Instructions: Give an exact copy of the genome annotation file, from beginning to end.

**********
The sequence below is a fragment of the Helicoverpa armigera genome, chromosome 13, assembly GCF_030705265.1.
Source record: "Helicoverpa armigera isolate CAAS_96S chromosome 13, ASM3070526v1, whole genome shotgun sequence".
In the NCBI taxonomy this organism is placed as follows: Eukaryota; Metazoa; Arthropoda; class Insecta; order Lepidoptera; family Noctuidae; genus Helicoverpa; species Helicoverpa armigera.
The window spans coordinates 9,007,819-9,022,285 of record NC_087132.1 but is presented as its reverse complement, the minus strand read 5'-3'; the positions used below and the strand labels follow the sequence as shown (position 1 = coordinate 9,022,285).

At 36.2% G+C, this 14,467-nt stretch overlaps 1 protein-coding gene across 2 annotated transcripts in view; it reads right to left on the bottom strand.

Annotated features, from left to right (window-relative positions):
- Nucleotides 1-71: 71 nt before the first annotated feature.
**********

The sequence below is a fragment of the Helicoverpa armigera genome, chromosome 13, assembly GCF_030705265.1.
Source record: "Helicoverpa armigera isolate CAAS_96S chromosome 13, ASM3070526v1, whole genome shotgun sequence".
In the NCBI taxonomy this organism is placed as follows: Eukaryota; Metazoa; Arthropoda; class Insecta; order Lepidoptera; family Noctuidae; genus Helicoverpa; species Helicoverpa armigera.
The window spans coordinates 9,007,819-9,022,285 of record NC_087132.1 but is presented as its reverse complement, the minus strand read 5'-3'; the positions used below and the strand labels follow the sequence as shown (position 1 = coordinate 9,022,285).

At 36.2% G+C, this 14,467-nt stretch overlaps 1 protein-coding gene across 2 annotated transcripts in view; it reads right to left on the bottom strand.

Annotated features, from left to right (window-relative positions):
- Nucleotides 1-71: 71 nt before the first annotated feature.